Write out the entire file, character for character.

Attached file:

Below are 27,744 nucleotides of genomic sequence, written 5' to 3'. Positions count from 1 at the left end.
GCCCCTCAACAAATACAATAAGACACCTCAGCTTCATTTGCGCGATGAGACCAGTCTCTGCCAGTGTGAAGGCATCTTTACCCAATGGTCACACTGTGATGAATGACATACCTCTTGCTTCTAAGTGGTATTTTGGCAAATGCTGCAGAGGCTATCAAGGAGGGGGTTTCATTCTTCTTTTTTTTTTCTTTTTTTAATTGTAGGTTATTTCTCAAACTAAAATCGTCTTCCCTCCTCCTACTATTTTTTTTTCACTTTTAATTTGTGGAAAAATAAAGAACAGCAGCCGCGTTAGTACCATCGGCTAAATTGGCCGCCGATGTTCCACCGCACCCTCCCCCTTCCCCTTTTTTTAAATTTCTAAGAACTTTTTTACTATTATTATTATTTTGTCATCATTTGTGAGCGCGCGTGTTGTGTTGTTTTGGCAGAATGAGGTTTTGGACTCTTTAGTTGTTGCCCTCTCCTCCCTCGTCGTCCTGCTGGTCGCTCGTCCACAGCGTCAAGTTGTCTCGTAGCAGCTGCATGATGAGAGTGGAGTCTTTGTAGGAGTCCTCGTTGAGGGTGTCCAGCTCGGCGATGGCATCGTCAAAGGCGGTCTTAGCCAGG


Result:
Below are 27,744 nucleotides of genomic sequence, written 5' to 3'. Positions count from 1 at the left end.
GCCCCTCAACAAATACAATAAGACACCTCAGCTTCATTTGCGCGATGAGACCAGTCTCTGCCAGTGTGAAGGCATCTTTACCCAATGGTCACACTGTGATGAATGACATACCTCTTGCTTCTAAGTGGTATTTTGGCAAATGCTGCAGAGGCTATCAAGGAGGGGGTTTCATTCTTCTTTTTTTTTTCTTTTTTTAATTGTAGGTTATTTCTCAAACTAAAATCGTCTTCCCTCCTCCTACTATTTTTTTTTCACTTTTAATTTGTGGAAAAATAAAGAACAGCAGCCGCGTTAGTACCATCGGCTAAATTGGCCGCCGATGTTCCACCGCACCCTCCCCCTTCCCCTTTTTTTAAATTTCTAAGAACTTTTTTACTATTATTATTATTTTGTCATCATTTGTGAGCGCGCGTGTTGTGTTGTTTTGGCAGAATGAGGTTTTGGACTCTTTAGTTGTTGCCCTCTCCTCCCTCGTCGTCCTGCTGGTCGCTCGTCCACAGCGTCAAGTTGTCTCGTAGCAGCTGCATGATGAGAGTGGAGTCTTTGTAGGAGTCCTCGTTGAGGGTGTCCAGCTCGGCGATGGCATCGTCAAAGGCGGTCTTAGCCAGG